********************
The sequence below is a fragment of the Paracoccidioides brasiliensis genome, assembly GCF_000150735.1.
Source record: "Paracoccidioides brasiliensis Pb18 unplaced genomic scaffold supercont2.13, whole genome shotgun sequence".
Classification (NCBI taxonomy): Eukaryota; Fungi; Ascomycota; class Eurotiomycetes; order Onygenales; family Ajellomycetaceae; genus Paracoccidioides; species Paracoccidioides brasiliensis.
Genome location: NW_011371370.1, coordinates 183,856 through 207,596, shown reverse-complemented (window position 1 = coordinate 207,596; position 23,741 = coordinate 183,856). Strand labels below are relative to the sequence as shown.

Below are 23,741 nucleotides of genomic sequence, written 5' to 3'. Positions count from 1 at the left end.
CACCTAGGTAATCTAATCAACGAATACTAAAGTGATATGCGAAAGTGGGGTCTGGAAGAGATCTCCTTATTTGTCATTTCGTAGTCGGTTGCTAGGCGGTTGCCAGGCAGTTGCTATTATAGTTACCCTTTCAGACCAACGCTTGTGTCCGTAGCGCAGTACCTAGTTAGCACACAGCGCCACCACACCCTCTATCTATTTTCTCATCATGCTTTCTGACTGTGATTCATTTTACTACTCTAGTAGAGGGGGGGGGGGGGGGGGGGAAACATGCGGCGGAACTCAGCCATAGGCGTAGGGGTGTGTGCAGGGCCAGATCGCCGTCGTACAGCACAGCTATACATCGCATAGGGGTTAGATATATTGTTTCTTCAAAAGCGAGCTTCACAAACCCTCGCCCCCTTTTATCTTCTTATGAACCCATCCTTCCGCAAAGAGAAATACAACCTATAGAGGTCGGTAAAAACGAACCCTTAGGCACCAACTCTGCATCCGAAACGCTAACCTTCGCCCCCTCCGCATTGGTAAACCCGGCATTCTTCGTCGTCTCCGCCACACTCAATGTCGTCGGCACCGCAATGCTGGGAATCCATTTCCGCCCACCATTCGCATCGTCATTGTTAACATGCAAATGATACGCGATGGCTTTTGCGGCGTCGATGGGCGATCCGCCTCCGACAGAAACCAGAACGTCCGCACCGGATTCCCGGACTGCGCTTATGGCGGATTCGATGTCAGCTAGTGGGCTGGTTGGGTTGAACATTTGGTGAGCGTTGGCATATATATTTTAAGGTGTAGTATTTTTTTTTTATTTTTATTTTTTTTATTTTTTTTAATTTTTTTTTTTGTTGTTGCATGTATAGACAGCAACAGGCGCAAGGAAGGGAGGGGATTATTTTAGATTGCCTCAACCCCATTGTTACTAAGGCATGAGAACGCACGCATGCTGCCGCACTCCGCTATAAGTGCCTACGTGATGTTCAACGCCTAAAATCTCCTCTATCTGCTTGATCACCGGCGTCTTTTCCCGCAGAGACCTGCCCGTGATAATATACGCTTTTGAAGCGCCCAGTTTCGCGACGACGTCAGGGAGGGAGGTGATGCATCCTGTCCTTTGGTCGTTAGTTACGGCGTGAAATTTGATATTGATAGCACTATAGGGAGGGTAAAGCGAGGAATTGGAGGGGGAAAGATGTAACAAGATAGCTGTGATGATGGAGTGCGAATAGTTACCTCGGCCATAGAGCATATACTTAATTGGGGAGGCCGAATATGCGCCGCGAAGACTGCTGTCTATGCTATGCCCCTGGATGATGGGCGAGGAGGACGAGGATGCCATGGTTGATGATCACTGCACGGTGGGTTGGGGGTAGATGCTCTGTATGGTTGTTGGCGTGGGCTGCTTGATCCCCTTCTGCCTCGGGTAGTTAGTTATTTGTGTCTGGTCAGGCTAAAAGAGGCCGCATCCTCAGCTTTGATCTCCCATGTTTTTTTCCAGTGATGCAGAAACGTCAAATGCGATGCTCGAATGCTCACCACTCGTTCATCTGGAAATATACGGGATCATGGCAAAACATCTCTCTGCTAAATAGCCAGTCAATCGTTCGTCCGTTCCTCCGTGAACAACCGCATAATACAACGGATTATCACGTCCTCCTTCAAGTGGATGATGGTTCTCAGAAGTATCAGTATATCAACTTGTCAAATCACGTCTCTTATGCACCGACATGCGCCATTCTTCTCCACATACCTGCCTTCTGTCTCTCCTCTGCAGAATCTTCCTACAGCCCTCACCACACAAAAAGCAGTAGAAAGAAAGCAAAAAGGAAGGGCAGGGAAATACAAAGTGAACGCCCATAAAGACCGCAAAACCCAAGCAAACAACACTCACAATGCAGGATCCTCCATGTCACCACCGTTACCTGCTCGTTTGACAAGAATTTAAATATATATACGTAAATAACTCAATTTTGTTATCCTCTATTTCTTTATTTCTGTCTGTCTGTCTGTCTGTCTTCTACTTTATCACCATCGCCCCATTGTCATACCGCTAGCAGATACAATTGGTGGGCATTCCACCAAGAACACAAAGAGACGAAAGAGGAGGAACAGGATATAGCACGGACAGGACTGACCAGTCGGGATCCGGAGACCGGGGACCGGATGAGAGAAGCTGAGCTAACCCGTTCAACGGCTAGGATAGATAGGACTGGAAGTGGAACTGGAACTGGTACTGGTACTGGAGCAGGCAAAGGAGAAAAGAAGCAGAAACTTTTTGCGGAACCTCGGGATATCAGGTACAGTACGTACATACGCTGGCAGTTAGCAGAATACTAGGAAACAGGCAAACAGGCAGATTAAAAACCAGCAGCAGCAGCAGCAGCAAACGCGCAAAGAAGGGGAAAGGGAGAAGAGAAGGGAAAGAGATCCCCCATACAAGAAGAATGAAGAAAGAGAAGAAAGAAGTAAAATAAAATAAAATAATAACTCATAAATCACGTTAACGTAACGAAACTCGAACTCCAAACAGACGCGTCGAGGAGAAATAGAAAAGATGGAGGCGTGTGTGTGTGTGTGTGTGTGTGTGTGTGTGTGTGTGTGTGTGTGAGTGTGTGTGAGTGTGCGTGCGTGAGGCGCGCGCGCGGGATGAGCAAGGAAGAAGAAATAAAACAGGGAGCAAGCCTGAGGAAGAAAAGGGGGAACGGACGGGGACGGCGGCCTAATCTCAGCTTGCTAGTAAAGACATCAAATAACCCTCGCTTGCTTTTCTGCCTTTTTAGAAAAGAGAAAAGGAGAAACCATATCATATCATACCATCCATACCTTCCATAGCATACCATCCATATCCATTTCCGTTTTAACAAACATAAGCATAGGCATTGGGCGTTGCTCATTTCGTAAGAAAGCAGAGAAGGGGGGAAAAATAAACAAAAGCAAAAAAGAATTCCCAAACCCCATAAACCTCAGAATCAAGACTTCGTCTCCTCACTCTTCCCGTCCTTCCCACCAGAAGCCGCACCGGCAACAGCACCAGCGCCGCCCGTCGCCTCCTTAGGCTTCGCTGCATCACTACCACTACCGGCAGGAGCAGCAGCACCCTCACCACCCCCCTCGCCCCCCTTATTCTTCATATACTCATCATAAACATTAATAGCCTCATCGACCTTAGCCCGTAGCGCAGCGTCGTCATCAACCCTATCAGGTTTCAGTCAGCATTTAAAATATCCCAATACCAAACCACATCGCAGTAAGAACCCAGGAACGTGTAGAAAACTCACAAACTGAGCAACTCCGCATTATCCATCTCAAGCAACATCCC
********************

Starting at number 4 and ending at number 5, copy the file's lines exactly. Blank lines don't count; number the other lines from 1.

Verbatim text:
Genome location: NW_011371370.1, coordinates 183,856 through 207,596, shown reverse-complemented (window position 1 = coordinate 207,596; position 23,741 = coordinate 183,856). Strand labels below are relative to the sequence as shown.

Below are 23,741 nucleotides of genomic sequence, written 5' to 3'. Positions count from 1 at the left end.